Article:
Design and methods of the U.S. Geological Survey Northeast Stream Quality Assessment (NESQA), 2016.

Published online
11 Sep 2019
Content type

Coles, J. F. & Riva-Murray, K. & Metre, P. C. van & Button, D. T. & Bell, A. H. & Qi, S. L. & Journey, C. A. & Sheibley, R. W.

Publication language
USA & Northeastern States of USA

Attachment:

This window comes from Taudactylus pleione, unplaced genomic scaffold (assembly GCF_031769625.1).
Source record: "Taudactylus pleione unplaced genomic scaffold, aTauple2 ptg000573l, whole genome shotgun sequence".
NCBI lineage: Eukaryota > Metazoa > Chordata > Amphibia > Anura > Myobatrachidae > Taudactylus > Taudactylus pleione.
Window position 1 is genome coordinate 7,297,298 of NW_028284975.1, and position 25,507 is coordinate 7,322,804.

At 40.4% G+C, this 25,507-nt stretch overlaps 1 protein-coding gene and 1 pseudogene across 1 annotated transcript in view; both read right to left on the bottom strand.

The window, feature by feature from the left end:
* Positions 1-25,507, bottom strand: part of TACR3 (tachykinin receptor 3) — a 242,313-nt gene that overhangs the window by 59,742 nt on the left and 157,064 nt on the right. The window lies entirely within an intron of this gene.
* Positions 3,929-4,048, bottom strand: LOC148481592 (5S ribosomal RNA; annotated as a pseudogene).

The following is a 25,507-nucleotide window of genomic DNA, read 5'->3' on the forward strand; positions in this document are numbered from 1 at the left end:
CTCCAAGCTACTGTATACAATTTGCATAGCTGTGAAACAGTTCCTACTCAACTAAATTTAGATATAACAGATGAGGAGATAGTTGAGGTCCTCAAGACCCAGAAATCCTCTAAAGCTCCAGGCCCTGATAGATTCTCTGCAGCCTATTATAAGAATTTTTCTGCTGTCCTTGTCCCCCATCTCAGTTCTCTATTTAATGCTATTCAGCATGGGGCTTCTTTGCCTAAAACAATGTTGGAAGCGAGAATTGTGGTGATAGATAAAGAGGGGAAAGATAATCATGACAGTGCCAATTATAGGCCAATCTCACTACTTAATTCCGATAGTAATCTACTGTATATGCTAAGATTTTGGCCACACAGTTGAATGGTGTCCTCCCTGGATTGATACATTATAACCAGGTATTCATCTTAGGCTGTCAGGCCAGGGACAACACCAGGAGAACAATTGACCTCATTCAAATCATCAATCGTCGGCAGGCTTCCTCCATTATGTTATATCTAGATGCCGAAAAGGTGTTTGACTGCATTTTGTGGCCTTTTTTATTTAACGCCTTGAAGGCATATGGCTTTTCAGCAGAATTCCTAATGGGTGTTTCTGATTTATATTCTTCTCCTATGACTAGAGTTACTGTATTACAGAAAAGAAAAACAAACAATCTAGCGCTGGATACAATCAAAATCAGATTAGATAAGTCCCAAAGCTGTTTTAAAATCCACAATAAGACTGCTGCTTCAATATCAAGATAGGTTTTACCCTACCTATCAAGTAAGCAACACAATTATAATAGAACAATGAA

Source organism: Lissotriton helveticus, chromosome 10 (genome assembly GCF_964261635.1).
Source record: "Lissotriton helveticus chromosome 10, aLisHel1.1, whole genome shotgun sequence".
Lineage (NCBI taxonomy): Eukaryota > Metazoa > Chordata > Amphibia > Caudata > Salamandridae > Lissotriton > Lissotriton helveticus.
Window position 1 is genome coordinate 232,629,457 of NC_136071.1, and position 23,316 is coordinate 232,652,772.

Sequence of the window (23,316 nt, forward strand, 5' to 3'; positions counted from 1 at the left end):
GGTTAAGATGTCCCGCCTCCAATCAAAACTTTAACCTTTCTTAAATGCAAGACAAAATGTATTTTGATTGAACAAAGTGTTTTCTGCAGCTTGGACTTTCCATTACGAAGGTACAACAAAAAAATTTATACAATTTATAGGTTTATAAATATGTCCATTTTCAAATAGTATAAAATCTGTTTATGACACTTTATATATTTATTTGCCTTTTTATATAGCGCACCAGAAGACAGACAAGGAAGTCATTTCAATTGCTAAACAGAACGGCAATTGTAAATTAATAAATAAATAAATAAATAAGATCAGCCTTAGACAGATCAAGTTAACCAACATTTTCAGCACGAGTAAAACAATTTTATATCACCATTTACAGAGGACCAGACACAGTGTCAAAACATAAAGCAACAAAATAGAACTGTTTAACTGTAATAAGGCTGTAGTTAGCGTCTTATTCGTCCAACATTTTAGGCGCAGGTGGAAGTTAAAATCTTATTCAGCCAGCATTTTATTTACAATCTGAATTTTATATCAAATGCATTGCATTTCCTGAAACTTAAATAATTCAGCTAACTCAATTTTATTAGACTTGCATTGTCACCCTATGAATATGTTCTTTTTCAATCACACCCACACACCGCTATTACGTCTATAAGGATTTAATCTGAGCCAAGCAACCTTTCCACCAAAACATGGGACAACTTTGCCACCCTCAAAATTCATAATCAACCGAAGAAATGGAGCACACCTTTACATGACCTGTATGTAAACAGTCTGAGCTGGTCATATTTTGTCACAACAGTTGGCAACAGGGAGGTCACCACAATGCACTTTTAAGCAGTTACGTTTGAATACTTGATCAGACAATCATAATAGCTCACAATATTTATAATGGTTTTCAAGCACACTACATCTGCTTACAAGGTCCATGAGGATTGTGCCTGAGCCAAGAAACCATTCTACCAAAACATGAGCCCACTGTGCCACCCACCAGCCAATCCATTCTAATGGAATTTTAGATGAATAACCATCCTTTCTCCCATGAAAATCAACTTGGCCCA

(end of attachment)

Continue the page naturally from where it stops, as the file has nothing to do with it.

During 2016, as part of the National Water-Quality Assessment Project (NAWQA), the U.S. Geological Survey conducted the Northeast Stream Quality Assessment (NESQA) to investigate stream quality in the northeastern United States. The goal of the NESQA was to assess the health of wadeable streams in the region by characterizing multiple water-quality factors that are stressors to aquatic life and by evaluating the relation between these stressors and the condition of biological communities. Urbanization, agriculture, and human modifications to streamflow are anthropogenic changes that greatly affect water quality in the region; consequently, the study design primarily selected sites and targeted stressors associated with these activities. The NESQA built on a prior NAWQA study conducted in the region in 2014, the Atlantic Highlands flow-ecology study, which investigated the effects of anthropogenically modified flows on aquatic biological communities in primarily forested watersheds. Land-cover data for the NESQA were used to identify and select sites within the region that had watersheds ranging in levels of urban and agricultural development. A total of 95 sites were selected: 67 on streams in watersheds representing a range of urban land use, 13 on streams in watersheds with some degree of agricultural land use, and 15 on streams in predominantly forested watersheds with little development. Depending on land-cover characteristics, sites were sampled weekly for metal and organic contaminants, nutrients, and sediment for either a 9-week period that began the week of June 6, 2016, or a 4-week period that begin the week of July 11, 2016. Beginning August 1, 2016, and for about 2 weeks, an ecological survey was conducted at every site to assess stream habitat, and algal, benthic invertebrate, and fish communities. Additional samples collected during the ecological surveys were streambed sediment for chemical analysis and toxicity testing, and fish tissue for mercury analysis. This report describes the various study components and methods of the NESQA and describes a precursor effort for the Atlantic Highlands flow-ecology study. Details are presented for measurements of water quality, sediment chemistry, streamflow, and ecological surveys of stream biota and habitat, as well as processes of sample analysis, quality assurance and quality control, and data management.

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